Country of context
John Hall Thorpe
John Hall Thorpe was born in Victoria 29 of April 1874. He was apprenticed in Sydney to John Fairfax and Sons where he learnt drawing and wood-engraving. In 1891 he became the first staff artist of the Sydney Daily Mail and occupied that position until 1901. During these years he exhibited paintings with the Society of Artists and in 1897 produced a few etchings.
In 1902 Hall Thorpe went to London and worked as an artist for several newspapers; he continued his studies at Heatherley’s and at St. Martins School of Art.
Although the bulk of Hall Thorpe’s coloured woodcuts date from the early 1920s, his first examples in the medium were produced by 1919. The context of the works from this period was very much one of interior ‘house decoration’ and ‘gaily coloured’ vases of flowers predominate. The mood is perhaps typified in Thorpe's article “On Colour in the Cottage” (Studio Year Book, 1919).
Apart from Thorpe’s widespread decorative appeal at the time, which no doubt was magnified by the artist’s own advertising and promotion, the woodcuts were favourably regarded by critics and to some extent the artist achieved an international popularity.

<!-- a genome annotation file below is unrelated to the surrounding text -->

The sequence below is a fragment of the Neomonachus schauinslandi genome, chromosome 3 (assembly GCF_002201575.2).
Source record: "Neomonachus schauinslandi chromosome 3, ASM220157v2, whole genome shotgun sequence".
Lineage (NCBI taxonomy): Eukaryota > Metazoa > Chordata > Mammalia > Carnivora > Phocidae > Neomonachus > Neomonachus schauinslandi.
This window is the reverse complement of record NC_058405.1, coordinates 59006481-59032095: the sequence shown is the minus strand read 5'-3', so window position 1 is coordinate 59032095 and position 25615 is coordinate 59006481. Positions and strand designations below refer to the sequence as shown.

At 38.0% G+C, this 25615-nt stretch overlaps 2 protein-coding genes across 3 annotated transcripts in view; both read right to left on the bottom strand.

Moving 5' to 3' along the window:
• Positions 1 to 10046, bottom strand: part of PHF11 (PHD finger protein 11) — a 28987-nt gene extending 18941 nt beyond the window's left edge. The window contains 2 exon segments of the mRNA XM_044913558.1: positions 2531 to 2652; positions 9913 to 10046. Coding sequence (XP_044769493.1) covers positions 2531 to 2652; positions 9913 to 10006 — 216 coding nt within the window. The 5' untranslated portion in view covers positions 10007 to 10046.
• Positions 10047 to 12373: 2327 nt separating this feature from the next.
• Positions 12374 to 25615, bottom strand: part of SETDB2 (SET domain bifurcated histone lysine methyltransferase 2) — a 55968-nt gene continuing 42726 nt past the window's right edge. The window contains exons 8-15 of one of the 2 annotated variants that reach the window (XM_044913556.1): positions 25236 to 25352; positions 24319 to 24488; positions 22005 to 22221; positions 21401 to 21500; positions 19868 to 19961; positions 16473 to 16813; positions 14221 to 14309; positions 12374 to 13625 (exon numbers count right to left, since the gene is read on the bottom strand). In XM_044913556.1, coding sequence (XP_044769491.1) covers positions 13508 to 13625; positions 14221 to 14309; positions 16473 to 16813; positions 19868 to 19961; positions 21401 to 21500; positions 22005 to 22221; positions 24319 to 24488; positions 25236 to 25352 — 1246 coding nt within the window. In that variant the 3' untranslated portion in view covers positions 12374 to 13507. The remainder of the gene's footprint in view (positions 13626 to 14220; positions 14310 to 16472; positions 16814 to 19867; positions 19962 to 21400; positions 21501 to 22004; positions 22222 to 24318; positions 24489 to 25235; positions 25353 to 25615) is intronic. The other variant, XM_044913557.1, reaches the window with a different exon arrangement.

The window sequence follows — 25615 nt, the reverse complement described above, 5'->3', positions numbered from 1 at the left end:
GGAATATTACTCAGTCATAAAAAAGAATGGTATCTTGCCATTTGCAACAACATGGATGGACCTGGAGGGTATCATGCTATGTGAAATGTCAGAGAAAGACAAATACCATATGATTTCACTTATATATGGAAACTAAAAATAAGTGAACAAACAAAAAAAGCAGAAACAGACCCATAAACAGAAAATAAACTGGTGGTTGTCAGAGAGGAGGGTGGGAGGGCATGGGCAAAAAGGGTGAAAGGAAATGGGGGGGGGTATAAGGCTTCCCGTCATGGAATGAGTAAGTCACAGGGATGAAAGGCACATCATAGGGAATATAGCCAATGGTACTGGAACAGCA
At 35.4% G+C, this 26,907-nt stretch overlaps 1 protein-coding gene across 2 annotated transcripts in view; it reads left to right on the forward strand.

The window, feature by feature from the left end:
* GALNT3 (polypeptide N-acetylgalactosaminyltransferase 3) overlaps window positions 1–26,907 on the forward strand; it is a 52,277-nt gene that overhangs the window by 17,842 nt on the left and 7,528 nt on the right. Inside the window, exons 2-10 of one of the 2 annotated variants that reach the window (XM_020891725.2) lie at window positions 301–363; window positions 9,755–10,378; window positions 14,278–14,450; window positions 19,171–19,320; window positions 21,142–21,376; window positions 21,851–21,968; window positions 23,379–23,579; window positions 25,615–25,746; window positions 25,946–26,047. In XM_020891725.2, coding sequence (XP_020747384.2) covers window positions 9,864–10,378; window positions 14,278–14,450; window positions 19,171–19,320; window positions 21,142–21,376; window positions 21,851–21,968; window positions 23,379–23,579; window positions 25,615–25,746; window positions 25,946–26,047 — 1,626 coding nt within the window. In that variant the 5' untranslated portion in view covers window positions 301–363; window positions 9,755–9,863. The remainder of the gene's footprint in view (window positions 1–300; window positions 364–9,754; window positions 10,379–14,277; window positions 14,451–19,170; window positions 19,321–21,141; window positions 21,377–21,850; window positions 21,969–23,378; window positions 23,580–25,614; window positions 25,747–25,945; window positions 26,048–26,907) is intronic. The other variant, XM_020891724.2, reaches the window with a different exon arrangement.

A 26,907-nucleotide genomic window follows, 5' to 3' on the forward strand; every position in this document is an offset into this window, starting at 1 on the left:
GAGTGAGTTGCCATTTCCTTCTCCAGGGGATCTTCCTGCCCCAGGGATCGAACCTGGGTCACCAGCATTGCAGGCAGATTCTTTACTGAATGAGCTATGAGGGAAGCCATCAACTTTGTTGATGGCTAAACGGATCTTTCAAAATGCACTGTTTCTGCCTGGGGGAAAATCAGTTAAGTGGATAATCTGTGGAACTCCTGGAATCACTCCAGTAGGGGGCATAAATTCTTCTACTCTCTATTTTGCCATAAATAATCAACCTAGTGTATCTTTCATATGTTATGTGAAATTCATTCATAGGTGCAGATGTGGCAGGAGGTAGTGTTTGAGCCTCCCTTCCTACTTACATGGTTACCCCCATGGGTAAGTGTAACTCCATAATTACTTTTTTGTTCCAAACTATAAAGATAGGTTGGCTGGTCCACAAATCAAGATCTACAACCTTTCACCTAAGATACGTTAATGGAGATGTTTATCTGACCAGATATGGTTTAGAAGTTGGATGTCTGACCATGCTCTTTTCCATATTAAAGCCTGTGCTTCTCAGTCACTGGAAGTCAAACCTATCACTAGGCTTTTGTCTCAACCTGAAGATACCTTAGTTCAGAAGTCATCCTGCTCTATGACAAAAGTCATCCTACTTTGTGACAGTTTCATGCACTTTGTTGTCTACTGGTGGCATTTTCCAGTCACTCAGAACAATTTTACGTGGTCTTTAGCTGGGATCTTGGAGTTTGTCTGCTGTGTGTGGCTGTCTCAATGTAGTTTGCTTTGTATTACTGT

In a Studio publication Modern Woodcuts and Lithographs (1919), a reproduction of the woodcut The Wise Men by Thorpe is included in a selection of works by artists such as Frank Brangwyn, Lucien Pissarro, C. A. W. Nevison, Edward Wadsworth, Robert Gibbings and William Nicholson; the woodcut is noted for its ‘bold silhouette’ and a comparison with Robert Gibbings’ Albert Bridge, Chelsea reveals a remarkably similar approach, both in the use of silhouette and tonal gradation — the studios of both artists were neighbouring in Redcliffe Square.
In London, Hall Thorpe exhibited at the Royal Academy and the Royal Society of British Artists and held a one-man exhibition at the Kensington Fine Arts Society Gallery in May 1918. Interestingly, several of his woodcuts were produced under American copyright. His woodcuts are represented in the collections of: Victoria and Albert Museum, London; British Museum, London; Australian National Gallery, Canberra; Art Gallery of New South Wales; Ballarat Fine Art Gallery, Victoria.